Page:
Well, what a ride, crossfire in general is very hard to setup correctly regardless of the screen resolution. Be it that drivers aren’t properly optimised or the games themselves aren’t programmed to work with more than one GPU; either way the results aren’t very favourable in general. During the original R9 Fury X crossfire review, we saw extreme performance along with near perfect scaling; so AMD has addressed the issues and rectified them, in the programs we test with anyway.
The performance that we saw today was what crossfire was made for, pushing the boundaries of performance at ultra high resolutions. Okay, we may have only tested at medium settings, but only 3-4 high-end card setups could handle that type of performance requirement that is required for the resolution that we are using. In most of our tests we saw over 90% scaling and performance was very near the golden 60FPS on average, which is extremely good not only at this resolution but for AMD in general considering the rocky past with crossfire compatibility.
Performance then seemed to drop off in the newer and more demanding games such as GTA, where such detail is put into the environment around the player as well as what the player can see. One of the worst parts of testing today was the Unigine Valley test, the application hasn’t been fully optimised for 12K resolutions and when faced with two brand new cards it failed; code probably hasn’t been entered to recognised them.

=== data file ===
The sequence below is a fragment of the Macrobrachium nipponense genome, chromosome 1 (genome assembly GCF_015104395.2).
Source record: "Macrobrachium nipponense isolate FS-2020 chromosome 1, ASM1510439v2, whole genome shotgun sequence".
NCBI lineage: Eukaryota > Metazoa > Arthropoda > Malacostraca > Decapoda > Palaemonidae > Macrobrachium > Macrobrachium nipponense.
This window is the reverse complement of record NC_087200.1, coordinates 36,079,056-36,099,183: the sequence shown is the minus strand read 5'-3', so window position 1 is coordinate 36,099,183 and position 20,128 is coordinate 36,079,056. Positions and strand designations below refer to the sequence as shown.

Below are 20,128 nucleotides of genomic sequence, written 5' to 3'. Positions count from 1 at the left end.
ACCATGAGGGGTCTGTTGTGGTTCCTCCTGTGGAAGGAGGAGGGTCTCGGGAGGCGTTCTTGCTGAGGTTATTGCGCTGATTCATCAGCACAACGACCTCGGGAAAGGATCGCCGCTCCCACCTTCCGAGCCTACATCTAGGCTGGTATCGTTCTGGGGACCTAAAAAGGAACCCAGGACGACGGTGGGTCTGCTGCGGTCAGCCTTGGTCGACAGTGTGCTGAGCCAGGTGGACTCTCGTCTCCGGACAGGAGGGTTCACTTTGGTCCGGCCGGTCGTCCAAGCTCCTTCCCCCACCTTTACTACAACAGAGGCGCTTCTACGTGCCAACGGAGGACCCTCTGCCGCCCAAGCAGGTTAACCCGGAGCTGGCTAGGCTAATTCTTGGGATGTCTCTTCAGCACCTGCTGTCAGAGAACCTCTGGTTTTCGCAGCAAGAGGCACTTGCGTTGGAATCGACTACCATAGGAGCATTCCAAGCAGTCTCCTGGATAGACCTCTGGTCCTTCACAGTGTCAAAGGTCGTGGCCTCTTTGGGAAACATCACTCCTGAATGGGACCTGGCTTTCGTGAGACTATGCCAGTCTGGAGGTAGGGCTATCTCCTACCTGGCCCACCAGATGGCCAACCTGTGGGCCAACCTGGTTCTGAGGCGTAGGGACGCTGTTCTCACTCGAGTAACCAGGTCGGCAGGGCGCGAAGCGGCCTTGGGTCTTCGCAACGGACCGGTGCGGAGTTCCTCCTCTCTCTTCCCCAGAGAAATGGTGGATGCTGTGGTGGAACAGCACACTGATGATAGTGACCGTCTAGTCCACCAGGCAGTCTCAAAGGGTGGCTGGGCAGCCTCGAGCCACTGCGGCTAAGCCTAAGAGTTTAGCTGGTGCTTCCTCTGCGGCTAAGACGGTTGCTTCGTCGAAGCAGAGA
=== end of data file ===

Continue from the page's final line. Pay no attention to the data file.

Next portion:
So what about the fairly heated subject of 4GB HBM VRAM? At 4K, the R9 Fury X was a competitive match for the larger capacity GTX 980Ti and Titan X and even at this high resolution; it can still put up a good fight. However, when the VRAM limit is reached, you start seeing FPS drops, which are becoming more evident in the more demanding modern games. Even though this is the case, don’t let it put you off. Two R9 Fury X graphics cards will cost around £1000, then three additional 4K monitors will be around the same price; so in total you are looking for at least £2000 for the most basic 4K monitor and dual Fury X setup. Is it worth it? Of course it is, it’s crazy and fun, but for now, 4K is better suited to dual Fury X, perhaps we’ll get more Fury X cards and try 12K again, at higher settings, once drivers have matured a little.
- AMD offer ample performance through the Fiji XT GPU, some instances over 60FPS
- Crossfire drivers are now working well
- HBM technology is at the forefront of innovation
- 4GB VRAM is starting to limit the cards
- Two Fury X graphics cards are power hungry
- 4K is still relatively expensive
“The triple monitor setup really starts to put a strain on the HBM touting graphics cards, but they still manage to pull through and offer amazing performance.”
Thank you to all of the manufacturers for providing these review samples.